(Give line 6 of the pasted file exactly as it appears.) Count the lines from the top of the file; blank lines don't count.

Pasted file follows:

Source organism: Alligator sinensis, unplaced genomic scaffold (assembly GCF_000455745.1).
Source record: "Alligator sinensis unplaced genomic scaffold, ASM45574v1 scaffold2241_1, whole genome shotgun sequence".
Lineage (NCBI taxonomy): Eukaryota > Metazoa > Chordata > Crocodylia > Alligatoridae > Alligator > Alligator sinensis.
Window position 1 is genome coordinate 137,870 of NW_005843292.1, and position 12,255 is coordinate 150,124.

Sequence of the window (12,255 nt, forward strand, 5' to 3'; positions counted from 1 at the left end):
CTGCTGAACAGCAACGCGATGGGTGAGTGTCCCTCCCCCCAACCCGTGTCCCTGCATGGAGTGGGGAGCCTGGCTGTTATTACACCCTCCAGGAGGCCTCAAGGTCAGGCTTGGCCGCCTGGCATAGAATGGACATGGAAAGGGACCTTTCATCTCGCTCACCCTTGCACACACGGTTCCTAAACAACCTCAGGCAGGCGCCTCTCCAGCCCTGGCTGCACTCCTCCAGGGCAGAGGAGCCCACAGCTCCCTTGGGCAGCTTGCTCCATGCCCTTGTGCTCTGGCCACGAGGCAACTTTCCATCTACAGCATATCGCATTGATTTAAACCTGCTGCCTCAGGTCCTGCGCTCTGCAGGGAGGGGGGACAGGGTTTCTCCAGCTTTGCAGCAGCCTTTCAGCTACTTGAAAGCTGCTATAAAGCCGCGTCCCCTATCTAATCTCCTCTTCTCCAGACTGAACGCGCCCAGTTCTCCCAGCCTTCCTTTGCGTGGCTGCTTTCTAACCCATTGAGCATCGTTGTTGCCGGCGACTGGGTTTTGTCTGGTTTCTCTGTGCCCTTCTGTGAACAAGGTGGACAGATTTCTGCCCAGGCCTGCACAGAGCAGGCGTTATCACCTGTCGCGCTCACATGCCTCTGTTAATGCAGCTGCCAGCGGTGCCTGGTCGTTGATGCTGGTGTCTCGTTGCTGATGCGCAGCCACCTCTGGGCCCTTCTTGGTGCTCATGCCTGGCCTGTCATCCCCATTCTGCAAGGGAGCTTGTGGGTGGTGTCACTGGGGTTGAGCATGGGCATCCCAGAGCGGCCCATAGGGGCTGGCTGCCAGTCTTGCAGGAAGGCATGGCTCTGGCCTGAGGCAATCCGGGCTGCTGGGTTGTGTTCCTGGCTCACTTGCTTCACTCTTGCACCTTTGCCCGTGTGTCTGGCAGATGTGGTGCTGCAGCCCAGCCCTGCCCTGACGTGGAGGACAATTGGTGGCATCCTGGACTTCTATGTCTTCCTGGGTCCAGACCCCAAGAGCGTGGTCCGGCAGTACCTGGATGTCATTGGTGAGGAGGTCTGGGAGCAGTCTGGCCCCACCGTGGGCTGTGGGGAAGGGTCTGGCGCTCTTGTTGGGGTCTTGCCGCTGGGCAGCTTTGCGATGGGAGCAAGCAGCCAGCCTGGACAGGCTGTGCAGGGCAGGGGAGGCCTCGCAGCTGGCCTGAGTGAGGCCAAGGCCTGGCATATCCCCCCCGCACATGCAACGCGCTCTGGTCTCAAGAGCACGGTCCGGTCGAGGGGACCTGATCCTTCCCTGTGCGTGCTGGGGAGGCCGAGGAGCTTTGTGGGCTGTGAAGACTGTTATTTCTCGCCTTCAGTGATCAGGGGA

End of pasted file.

CTGCTGAACAGCAACGCGATGGGTGAGTGTCCCTCCCCCCAACCCGTGTCCCTGCATGGAGTGGGGAGCCTGGCTGTTATTACACCCTCCAGGAGGCCTCAAGGTCAGGCTTGGCCGCCTGGCATAGAATGGACATGGAAAGGGACCTTTCATCTCGCTCACCCTTGCACACACGGTTCCTAAACAACCTCAGGCAGGCGCCTCTCCAGCCCTGGCTGCACTCCTCCAGGGCAGAGGAGCCCACAGCTCCCTTGGGCAGCTTGCTCCATGCCCTTGTGCTCTGGCCACGAGGCAACTTTCCATCTACAGCATATCGCATTGATTTAAACCTGCTGCCTCAGGTCCTGCGCTCTGCAGGGAGGGGGGACAGGGTTTCTCCAGCTTTGCAGCAGCCTTTCAGCTACTTGAAAGCTGCTATAAAGCCGCGTCCCCTATCTAATCTCCTCTTCTCCAGACTGAACGCGCCCAGTTCTCCCAGCCTTCCTTTGCGTGGCTGCTTTCTAACCCATTGAGCATCGTTGTTGCCGGCGACTGGGTTTTGTCTGGTTTCTCTGTGCCCTTCTGTGAACAAGGTGGACAGATTTCTGCCCAGGCCTGCACAGAGCAGGCGTTATCACCTGTCGCGCTCACATGCCTCTGTTAATGCAGCTGCCAGCGGTGCCTGGTCGTTGATGCTGGTGTCTCGTTGCTGATGCGCAGCCACCTCTGGGCCCTTCTTGGTGCTCATGCCTGGCCTGTCATCCCCATTCTGCAAGGGAGCTTGTGGGTGGTGTCACTGGGGTTGAGCATGGGCATCCCAGAGCGGCCCATAGGGGCTGGCTGCCAGTCTTGCAGGAAGGCATGGCTCTGGCCTGAGGCAATCCGGGCTGCTGGGTTGTGTTCCTGGCTCACTTGCTTCACTCTTGCACCTTTGCCCGTGTGTCTGGCAGATGTGGTGCTGCAGCCCAGCCCTGCCCTGACGTGGAGGACAATTGGTGGCATCCTGGACTTCTATGTCTTCCTGGGTCCAGACCCCAAGAGCGTGGTCCGGCAGTACCTGGATGTCATTGGTGAGGAGGTCTGGGAGCAGTCTGGCCCCACCGTGGGCTGTGGGGAAGGGTCTGGCGCTCTTGTTGGGGTCTTGCCGCTGGGCAGCTTTGCGATGGGAGCAAGCAGCCAGCCTGGACAGGCTGTGCAGGGCAGGGGAGGCCTCGCAGCTGGCCTGAGTGAGGCCAAGGCCTGGCATATCCCCCCCGCACATGCAACGCGCTCTGGTCTCAAGAGCACGGTCCGGTCGAGGGGACCTGATCCTTCCCTGTGCGTGCTGGGGAGGCCGAGGAGCTTTGTGGGCTGTGAAGACTGTTATTTCTCGCCTTCAGTGATCAGGGGA